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Nutritional leap

Nutritional leap

The Centre initiated a major breakthrough in its nutrition policy by paving the way for ready-to-use therapeutic food (RUTF) for children suffering from severe acute malnutrition (SAM). India being the home to one of the largest populations in the world also has a large number of children born below the poverty line who suffer from acute malnutrition as they do not have access to proper, hygienic and nutritious food. The results of malnourishment are several.

It can cause immediate fatality or it can also have harsh long-term effects with a reduced immune system, stunted growth, physical disabilities, mental retardation, cognitive disrepair, and hampered performance. In India, figures state that two out of five children are prone to suffer from malnutrition and thereby stunted growth. With malnutrition, children in India also face the problem of obesity, which is often a consequence of a dysfunctional metabolism that hasn't developed in tune with the body's growth—the result of a limited and incorrect proportion of nutrition being accessed at a nascent, growing age.

The Global Nutrition Report 2017 says that India has failed to make any progress in achieving the global goals of reducing malnutrition among children below five years and this has resulted in an abundance of underweight children and anaemic mothers. The lack of nutritious food making their way into the staples of new mothers and infants is jeopardising the Indian economy which is witnessing an unprecedented increase in the number of malnourished children who are growing with a compromised immune system and underdeveloped physical and mental attributes. Not only for children, the health and wellbeing of the new mothers also pose a challenge to the Indian economy. India has 17 crore women suffering from anaemia, compared to 9 crores in China and only 2.5 crores in Pakistan.

All of India's several successive governments have failed to put forth a comprehensive policy that would help eradicate this looming problem that threatens India's future. Maneka Gandhi, a frontrunner in securing privileges for women and children, had argued in the past for the need to propagate a malnutrition free India, at least by 2022. In a first step towards the right direction, she had argued for the use of pre-cooked meals that would replace the fresh meals provided at Anganwadi centres across rural India. However, her proposition only led to further confusion, as has been a longstanding tradition in India—several stakeholders, NGOs, policymaker and doctors put forth their perspectives for and against the idea. The take-home ration (THR) provided to newborn children under the Public Distribution system is known to be of a substandard quality, providing little respite to growing children who have the highest demands for nutrition and healthy food.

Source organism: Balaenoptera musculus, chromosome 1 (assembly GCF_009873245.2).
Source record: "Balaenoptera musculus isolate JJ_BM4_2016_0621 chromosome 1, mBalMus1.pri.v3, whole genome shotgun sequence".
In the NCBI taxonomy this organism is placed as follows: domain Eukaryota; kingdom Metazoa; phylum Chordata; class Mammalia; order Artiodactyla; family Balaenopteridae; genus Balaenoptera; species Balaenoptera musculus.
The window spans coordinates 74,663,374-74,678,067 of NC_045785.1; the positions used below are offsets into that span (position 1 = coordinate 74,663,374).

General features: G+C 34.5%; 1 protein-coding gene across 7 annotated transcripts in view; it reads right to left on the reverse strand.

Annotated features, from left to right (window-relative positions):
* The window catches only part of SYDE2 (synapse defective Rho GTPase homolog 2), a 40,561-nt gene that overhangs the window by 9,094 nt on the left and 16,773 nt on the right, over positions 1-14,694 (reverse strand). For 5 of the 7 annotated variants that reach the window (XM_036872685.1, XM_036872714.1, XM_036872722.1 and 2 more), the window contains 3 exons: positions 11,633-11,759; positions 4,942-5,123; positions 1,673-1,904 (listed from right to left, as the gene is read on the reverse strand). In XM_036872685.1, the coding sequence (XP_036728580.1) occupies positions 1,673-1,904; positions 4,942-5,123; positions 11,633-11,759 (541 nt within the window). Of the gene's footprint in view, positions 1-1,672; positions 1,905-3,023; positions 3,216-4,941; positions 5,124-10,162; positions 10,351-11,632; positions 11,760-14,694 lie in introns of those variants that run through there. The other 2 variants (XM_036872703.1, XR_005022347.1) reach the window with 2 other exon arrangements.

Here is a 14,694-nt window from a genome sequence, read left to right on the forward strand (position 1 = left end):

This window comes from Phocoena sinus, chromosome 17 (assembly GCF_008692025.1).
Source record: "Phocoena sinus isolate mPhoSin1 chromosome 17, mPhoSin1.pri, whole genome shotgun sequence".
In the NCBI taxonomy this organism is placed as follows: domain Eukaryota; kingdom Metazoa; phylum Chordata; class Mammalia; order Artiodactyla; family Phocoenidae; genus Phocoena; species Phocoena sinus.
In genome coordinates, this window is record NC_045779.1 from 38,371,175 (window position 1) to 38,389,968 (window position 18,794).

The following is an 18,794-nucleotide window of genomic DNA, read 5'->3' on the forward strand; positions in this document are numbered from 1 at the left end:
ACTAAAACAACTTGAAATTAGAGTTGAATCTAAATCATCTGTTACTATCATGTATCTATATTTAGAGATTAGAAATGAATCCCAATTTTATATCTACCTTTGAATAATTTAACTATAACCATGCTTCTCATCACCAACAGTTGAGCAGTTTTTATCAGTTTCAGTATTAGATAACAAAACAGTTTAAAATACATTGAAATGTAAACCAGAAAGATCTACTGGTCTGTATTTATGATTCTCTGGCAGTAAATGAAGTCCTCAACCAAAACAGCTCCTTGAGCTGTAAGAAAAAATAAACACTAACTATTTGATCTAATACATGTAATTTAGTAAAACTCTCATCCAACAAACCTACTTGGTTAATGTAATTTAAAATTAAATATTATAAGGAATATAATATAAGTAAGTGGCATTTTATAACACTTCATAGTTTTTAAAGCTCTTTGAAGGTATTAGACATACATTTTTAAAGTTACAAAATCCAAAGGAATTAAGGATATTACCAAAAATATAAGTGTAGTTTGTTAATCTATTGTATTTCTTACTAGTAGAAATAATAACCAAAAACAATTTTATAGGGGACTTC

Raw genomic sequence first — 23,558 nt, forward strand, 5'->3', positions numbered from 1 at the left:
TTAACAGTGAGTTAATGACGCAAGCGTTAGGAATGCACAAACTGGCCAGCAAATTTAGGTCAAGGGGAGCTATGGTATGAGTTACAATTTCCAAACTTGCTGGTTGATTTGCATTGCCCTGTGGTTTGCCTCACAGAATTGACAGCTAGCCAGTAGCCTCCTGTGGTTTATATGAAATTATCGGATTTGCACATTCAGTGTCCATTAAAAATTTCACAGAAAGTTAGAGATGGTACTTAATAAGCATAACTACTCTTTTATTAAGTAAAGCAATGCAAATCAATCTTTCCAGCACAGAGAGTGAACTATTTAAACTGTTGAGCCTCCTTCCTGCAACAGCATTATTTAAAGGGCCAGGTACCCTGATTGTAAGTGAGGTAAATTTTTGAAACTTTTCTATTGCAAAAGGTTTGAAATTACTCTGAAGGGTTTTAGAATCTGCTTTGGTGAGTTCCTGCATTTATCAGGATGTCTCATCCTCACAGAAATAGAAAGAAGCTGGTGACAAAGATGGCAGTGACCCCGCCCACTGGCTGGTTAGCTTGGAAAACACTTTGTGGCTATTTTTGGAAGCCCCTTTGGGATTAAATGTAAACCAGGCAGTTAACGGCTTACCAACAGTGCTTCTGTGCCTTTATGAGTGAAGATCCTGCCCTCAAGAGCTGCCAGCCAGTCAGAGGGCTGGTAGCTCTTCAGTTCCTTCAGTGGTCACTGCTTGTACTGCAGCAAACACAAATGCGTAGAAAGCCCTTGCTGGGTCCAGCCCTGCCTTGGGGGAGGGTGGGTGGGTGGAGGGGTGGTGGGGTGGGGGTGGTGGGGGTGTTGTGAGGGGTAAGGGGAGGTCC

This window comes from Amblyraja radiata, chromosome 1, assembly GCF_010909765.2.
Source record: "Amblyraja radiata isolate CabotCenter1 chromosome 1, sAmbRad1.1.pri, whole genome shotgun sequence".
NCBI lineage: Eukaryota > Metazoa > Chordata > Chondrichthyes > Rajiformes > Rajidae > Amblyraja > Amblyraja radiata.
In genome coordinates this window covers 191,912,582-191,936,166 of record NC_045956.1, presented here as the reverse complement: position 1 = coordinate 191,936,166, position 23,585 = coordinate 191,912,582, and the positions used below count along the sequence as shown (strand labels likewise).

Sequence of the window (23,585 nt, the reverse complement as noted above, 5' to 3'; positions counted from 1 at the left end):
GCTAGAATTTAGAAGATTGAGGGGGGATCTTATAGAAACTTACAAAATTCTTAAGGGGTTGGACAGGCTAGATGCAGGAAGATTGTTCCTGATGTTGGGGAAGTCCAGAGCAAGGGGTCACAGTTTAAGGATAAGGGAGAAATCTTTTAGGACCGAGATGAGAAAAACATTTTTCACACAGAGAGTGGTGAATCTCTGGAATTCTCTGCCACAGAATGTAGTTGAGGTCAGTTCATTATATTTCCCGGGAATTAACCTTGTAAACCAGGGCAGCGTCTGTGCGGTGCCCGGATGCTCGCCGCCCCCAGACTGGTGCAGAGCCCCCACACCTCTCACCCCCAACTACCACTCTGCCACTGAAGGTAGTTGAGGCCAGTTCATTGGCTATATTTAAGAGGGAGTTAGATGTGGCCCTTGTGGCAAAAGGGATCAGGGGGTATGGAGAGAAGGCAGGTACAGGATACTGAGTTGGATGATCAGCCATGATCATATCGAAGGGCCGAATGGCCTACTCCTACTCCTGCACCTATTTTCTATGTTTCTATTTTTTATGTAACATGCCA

The introduction of RUTF is indeed a breakthrough in this battle against malnutrition, however, its impact on the lives of SAM children will heavily rely on the implementation of the facility. The government had so forth being ambiguous about the use of RUTF, stating that its viability could not be argued for. RUTF is often used interchangeably with pre-cooked meals, however the both differ greatly. RUTF is almost like medication, coming with a durability of four to six weeks these can recover children suffering from acute malnutrition by pulling them out of the clutches of the disease. These packages of food contain all the necessary nutrients that a child may require in their everyday growth that would prepare their system for adult life.

Those that have lobbied against the use of RUTF have emphasised that it would provide an impetus to MNCs and suppliers' lobbies to make undue profits and it has so far had only a 50 to 55 per cent success rate in reviving children who were hanging at the edge of malnutrition. The success rate, while not absolute, does provide some ray of hope, to India's estimated nine million children who are suffering from malnutrition. The government has made the right choice in allowing for the use of therapeutic food, as the escalating number of children suffering from malnutrition is jeopardising India's economy leading to the frail growth of thousands due to a simple lack of nutrition. Correct implementation has to be meted out ensuring that the supplies aren't spiked and children are not bereft of benefits.

In the recent past, we have seen how mid-day meals have been severely skewed with and standards of hygiene have gone for a complete toss. The quality of ration available through the public distribution system is so poor that it is often reserved as only fodder for cattle. The same fate striking RUTF would be absolutely unfortunate. Implementation is a key aspect that the government must now investigate. It should ensure that the untampered quality reaches the intended recipient and materials are not contaminated in the process. If corruption hampers the distribution of RUTF to the needy, it would reflect a most heinous dimension of the average Indian mind.


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